Shellfish farming isn’t a popular industry in B.C. coastal communities for a variety of reasons. The large plots used for clam beaches are as manicured as golf greens with netting to prevent raccoons, mink, and birds from digging up the clams—all of which reduces biological diversity and affects the normal functioning of the ecosystem. By contrast, the rock walls of Indigenous clam gardens also supplied space for sea cucumbers, chitons, urchins, octopus, and sea snails, and other valued foods for the coastal First Nations. The walls also provided spawning habitat for fish, especially herring, which lay eggs near shore.
Commercial clam farmers claim that their aquaculture operations increase the ecological value of the tidal soil. “The process of farming them and digging them up and then reseeding them improves the substrate,” Stevenson says. “It’s exactly like if you have a track of land and you never farm it and you leave it fallow. It goes back to nature versus if you have a track of land that you garden and every year you rototill it, plant it and harvest it. It makes it so more species can live in it because it’s fluffed up like your garden.”
The idea that turning over a garden or crop is better for long-term soil health and biodiversity is an article of faith in modern agriculture. However, a 2014 study conducted by the Ontario Ministry of Food and Agriculture and Ministry of Rural Affairs and the University of Guelph found that farmers can reap more benefits from practising no tillage or varied crop rotation compared to monoculture cropping and conventional tilling. Three out of four sites were found to have healthier soils after implementing a non-conventional farming method of crop rotation and no tilling. Scientists have yet to research the impact of beach tilling and crop rotation of shellfish on the health of the environment. However, the Ontario study of land-based monocropping and tilling should raise questions about the assumption that similar practices are good for our ocean beds.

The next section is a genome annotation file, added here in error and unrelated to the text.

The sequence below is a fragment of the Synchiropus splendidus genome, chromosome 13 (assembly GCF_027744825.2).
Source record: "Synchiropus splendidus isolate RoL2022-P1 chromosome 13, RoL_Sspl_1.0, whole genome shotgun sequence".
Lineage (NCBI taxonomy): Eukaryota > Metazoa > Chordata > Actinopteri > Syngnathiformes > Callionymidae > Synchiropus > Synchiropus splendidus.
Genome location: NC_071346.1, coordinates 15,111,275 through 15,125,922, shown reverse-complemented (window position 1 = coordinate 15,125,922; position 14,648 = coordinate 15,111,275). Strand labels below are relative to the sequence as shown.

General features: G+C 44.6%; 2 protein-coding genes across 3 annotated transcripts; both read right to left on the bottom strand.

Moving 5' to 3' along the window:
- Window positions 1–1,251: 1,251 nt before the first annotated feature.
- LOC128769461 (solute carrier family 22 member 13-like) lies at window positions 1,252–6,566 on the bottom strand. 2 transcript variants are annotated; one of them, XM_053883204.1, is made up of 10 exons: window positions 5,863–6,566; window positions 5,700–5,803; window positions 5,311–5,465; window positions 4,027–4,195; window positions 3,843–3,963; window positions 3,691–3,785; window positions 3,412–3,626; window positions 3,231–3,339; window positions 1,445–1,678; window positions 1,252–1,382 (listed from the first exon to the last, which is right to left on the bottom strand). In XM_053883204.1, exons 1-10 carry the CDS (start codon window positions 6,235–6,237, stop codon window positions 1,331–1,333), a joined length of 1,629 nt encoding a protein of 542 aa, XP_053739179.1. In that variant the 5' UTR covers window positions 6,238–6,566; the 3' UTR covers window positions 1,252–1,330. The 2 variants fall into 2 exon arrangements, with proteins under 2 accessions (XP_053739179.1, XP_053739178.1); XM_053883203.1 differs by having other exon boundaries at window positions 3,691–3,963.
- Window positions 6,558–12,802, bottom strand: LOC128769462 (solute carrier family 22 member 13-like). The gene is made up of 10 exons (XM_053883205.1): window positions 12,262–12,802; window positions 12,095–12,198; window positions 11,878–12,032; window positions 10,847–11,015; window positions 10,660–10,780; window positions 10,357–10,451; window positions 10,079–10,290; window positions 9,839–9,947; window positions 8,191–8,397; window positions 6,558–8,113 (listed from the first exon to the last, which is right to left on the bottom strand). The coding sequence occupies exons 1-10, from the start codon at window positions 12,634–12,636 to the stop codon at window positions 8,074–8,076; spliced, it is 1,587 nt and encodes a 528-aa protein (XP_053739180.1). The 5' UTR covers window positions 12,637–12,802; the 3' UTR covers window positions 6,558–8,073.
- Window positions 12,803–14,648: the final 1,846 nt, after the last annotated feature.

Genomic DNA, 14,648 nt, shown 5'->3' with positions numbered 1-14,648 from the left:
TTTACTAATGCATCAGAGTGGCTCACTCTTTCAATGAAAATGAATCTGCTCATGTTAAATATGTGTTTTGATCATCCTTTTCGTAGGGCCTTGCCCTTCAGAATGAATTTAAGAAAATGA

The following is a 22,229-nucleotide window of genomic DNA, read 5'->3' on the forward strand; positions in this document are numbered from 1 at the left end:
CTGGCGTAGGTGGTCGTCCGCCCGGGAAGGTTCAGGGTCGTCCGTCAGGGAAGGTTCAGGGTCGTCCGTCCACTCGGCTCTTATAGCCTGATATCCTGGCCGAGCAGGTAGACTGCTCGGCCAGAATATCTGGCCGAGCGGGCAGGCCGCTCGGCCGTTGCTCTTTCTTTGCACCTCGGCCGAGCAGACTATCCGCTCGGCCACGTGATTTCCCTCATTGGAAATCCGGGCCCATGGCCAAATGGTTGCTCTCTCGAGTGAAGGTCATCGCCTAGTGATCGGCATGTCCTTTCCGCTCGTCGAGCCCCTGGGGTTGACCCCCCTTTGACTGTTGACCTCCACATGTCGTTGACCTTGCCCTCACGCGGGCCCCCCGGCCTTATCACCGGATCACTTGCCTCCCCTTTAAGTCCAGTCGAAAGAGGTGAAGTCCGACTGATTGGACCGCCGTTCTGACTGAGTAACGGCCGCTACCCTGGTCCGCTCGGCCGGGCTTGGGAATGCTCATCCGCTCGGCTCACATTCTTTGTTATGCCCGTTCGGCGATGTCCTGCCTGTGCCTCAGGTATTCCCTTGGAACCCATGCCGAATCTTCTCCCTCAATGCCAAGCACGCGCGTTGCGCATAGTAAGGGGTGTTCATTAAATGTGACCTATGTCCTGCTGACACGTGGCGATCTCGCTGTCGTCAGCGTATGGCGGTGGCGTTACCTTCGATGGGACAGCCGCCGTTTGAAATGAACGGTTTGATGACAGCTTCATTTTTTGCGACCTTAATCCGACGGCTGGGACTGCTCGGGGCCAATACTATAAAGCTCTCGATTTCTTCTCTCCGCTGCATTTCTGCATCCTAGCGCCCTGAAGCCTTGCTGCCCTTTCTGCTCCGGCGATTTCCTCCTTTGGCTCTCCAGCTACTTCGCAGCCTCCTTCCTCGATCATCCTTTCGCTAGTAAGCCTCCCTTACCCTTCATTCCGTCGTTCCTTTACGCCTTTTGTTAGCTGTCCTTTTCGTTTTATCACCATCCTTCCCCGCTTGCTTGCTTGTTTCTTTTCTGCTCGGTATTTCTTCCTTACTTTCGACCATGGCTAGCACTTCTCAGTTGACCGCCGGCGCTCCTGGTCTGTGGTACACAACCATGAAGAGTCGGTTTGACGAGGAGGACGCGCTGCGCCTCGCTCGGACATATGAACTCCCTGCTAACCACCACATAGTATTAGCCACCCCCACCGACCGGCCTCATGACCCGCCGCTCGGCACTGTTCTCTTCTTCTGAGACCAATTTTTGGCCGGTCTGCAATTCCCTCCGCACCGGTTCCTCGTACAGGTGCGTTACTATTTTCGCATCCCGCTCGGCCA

THE FIRST NATIONS VIEWED their clam gardens as more than just a food source. Skye Augustine says it’s important to bring people back into the intertidal sites that were significant for the exchange of knowledge between elders and youth. Trying to understand the traditional practices such as clam gardening can improve our management of ecosystems in the future.
“This offers the opportunity to reflect, to go back to the old ways and look to the past,” she says. “Resource managers will learn from the study, no matter how small or big, and we’ll learn that we don’t just need big fancy technologies.”
As we walk the fertile crescents between B.C.’s tidelines, the resurgence of clam gardens can provide both Indigenous and non-Indigenous residents an opportunity to reflect on larger issues at stake: the importance of First Nations land rights, the interconnectedness of our food systems, and the ecological integrity of our entire region—both land and sea.
This article first appeared in our Fall/Winter 2015/2016 issue (PDF, 41MB).